Short and long-term adherence to swimming and walking programs in older women--the Sedentary Women Exercise Adherence Trial (SWEAT 2)

Prev Med. 2008 Jun;46(6):511-7. doi: 10.1016/j.ypmed.2008.01.010. Epub 2008 Jan 26.


Objective: To examine in previously sedentary older women the effects of exercise mode and a behavioural intervention on short and long-term retention and adherence.

Methods: Healthy, sedentary women aged 50-70 years (N=116) were randomly assigned to a supervised 6-month swimming or walking program 3 sessions a week. They were further randomised to usual care or a behavioural intervention. The same program was further continued unsupervised for 6 months. We assessed retention, adherence, stage of exercise behaviour and changes in fitness.

Results: One hundred women (86%) completed 6 months and 86 (74%) continued for 12 months. Retention rates were similar for both exercise modes at 6 and 12 months. Adherence to swimming or walking was similar after 6 months (76.3 (95% CI: 69.5, 83.1)% vs. 74.3 (67.7, 80.9)%) and 12 months (65.8 (57.9, 73.8)% vs. 62.2 (54.6, 70.0)%). The behavioural intervention did not enhance retention or adherence. Fitness improved for both exercise modes after 6 months and was maintained at 12 months.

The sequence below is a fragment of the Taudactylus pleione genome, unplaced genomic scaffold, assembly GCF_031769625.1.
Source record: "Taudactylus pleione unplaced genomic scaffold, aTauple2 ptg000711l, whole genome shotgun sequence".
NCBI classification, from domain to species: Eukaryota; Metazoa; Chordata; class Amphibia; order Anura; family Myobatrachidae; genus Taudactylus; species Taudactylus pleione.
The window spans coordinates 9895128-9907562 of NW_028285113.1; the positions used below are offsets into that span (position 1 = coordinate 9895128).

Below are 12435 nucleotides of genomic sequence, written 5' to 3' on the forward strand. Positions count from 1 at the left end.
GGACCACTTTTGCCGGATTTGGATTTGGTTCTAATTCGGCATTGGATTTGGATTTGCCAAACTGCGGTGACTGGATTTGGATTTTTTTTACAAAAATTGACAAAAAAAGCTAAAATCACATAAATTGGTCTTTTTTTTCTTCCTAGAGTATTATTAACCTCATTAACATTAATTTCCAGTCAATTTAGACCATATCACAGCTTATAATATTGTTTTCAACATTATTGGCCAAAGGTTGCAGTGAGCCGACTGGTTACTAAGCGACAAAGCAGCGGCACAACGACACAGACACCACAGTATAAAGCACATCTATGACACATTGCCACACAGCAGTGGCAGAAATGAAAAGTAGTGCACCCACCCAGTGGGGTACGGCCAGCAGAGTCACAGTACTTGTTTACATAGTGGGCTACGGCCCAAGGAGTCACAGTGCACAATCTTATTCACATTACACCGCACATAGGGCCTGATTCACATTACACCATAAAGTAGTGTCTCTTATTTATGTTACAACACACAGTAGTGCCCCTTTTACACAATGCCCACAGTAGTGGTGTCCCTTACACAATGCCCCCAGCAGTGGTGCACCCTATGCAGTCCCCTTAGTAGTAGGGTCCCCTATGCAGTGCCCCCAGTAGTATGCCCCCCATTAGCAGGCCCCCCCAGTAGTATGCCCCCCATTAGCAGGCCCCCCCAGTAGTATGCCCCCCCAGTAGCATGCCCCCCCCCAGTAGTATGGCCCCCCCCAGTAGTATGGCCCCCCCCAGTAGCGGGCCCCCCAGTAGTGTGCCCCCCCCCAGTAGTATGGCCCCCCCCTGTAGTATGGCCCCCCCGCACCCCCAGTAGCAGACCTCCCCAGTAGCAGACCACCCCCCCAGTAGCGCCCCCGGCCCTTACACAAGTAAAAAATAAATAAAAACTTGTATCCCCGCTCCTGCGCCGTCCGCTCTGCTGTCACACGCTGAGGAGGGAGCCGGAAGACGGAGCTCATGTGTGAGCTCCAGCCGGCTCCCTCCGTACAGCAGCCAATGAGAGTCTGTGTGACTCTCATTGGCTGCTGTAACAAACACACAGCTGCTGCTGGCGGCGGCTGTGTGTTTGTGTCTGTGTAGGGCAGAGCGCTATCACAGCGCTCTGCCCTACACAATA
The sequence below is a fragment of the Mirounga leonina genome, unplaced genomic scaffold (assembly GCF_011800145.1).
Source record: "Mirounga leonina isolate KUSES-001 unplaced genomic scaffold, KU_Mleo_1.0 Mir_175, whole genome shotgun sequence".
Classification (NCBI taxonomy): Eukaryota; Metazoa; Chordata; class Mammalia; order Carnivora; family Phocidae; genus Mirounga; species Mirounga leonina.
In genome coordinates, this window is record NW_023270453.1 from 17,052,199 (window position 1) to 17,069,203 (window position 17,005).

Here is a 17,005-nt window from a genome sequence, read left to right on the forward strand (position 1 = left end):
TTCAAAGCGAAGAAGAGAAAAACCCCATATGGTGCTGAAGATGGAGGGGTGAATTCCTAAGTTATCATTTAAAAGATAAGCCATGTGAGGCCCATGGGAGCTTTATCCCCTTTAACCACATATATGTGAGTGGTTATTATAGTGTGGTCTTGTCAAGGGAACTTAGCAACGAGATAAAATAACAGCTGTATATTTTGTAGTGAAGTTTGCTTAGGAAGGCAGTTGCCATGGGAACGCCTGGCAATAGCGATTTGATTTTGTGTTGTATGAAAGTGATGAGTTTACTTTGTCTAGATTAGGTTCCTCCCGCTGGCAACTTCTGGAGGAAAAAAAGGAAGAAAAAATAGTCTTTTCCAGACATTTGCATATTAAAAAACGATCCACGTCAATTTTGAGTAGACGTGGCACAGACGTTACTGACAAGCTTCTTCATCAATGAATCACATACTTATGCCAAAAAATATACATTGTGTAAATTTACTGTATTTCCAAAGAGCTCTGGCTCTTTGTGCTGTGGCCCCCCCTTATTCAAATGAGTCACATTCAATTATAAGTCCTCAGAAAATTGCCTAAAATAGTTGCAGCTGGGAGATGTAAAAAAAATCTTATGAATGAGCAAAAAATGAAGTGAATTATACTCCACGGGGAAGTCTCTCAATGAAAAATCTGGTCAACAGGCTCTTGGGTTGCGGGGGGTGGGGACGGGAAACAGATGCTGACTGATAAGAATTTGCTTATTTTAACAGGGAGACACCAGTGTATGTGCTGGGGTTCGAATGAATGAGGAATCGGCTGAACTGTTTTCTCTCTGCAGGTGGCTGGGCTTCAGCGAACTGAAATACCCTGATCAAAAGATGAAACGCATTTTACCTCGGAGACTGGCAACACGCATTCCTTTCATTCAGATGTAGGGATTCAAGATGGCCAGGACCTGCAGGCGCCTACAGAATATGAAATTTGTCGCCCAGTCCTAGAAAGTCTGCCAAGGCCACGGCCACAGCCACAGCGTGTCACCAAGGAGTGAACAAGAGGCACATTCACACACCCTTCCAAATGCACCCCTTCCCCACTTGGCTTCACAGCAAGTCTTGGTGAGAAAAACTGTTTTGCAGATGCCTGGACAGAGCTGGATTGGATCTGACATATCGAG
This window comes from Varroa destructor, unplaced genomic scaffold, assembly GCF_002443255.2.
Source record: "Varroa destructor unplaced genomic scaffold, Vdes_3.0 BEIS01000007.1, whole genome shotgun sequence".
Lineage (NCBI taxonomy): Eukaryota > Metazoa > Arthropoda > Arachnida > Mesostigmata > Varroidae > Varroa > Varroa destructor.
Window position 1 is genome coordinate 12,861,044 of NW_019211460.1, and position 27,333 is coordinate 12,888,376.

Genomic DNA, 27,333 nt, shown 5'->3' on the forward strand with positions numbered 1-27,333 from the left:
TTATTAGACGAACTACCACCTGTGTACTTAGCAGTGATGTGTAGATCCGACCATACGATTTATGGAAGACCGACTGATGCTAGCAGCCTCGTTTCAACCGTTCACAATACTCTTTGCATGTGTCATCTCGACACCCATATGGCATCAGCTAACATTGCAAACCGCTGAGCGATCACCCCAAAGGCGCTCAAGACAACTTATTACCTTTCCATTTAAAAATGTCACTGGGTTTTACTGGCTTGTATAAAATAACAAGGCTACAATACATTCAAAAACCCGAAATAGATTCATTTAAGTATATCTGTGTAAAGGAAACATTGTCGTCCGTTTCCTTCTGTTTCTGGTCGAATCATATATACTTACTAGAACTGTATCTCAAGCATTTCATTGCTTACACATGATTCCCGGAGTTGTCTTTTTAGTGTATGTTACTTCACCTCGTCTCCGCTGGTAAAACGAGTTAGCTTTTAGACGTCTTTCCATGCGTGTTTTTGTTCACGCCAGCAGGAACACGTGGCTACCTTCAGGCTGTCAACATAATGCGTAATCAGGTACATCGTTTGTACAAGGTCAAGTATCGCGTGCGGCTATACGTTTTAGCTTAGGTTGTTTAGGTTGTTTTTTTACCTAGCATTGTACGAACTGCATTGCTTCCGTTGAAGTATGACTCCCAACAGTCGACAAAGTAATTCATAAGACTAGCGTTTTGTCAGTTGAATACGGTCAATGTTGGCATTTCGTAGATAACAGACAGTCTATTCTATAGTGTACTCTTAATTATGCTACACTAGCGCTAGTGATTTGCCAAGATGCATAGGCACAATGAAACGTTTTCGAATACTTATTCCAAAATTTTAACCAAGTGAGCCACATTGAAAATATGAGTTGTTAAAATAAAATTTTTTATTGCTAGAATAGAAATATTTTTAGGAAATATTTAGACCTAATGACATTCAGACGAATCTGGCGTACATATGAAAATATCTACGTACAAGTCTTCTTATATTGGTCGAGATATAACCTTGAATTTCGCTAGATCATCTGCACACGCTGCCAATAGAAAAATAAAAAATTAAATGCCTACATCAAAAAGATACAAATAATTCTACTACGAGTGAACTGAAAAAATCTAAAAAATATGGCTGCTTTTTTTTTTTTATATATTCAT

Conclusions: Either swimming or walking programs initiated with careful supervision over 6 months resulted in similar high retention and adherence rates by highly motivated older women over 12 months. Behavioural intervention in this setting did not improve these rates further.

Publication types

  • Clinical Trial
  • Randomized Controlled Trial
  • Research Support, Non-U.S. Gov't

MeSH terms

  • Age Factors
  • Aged
  • Female
  • Health Behavior*
  • Health Knowledge, Attitudes, Practice*
  • Health Surveys
  • Humans
  • Middle Aged
  • Motor Activity
  • Program Development
  • Program Evaluation
  • Swimming / physiology*
  • Time Factors
  • Walking / physiology*